Responsiveness is the ability of measures to detect people’s change, which is necessary for outcome measures. The Postural Assessment Scale for Stroke Patients (PASS) and Short-Form PASS (SFPASS) were developed for stroke patients with sound psychometric properties, which have a potential for routine clinical assessments. A previous study has examined the group-level and individual-level responsiveness of the PASS/SFPASS in patients at 14 days after stroke. However, the individual-level responsiveness of the PASS/SFPASS was unclear. Thus, the purpose was cross-validation of the group- and individual-level responsiveness of the PASS and SFPASS in inpatients receiving rehabilitation. A total of 397 participants were recruited. The PASS was assessed within one week after admission and before discharge from the rehabilitation ward, and the SFPASS was derived from PASS. Group-level responsiveness was examined using paired t-test, Kazis’ effect size, and standardized response mean (SRM). Individual-level responsiveness was examined through the proportion of people whose change in balance function was larger than minimal detectable change. Mean differences of the PASS and SFPASS between pre- and post-test were significant (p ＜ .001). Both measures had similar effect size (Kazis’ effect size: 0.74 and 0.70; SRM: 1.09 and 1.00). The PASS is more sensitive at detecting people’s change (63.0 %; 53%), and the difference was significant (p ＜ .001). PASS had better individual-level responsiveness than SFPASS while the group-level responsiveness was similar. We suggest that the PASS is better for detecting the change of balance function for individual, while SFPASS is more efficiency for group change.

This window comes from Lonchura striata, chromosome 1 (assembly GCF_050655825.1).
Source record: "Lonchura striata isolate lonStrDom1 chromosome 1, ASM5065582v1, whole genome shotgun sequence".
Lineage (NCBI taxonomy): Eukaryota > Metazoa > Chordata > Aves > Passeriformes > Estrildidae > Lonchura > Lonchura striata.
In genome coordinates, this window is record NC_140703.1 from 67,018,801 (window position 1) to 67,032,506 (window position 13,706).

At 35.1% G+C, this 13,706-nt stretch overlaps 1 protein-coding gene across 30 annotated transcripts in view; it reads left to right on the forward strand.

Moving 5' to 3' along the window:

|Translated title of the contribution||Comparison of Group- and Individual-Level Responsiveness of the Original and Short-Form Postural Assessment Scale for Stroke Patients in Individuals in Rehabilitation Wards|
|Original language||Traditional Chinese|
|Number of pages||16|
|Publication status||Published - Jun 1 2016|
- Postural Assessment Scale for Stroke Patients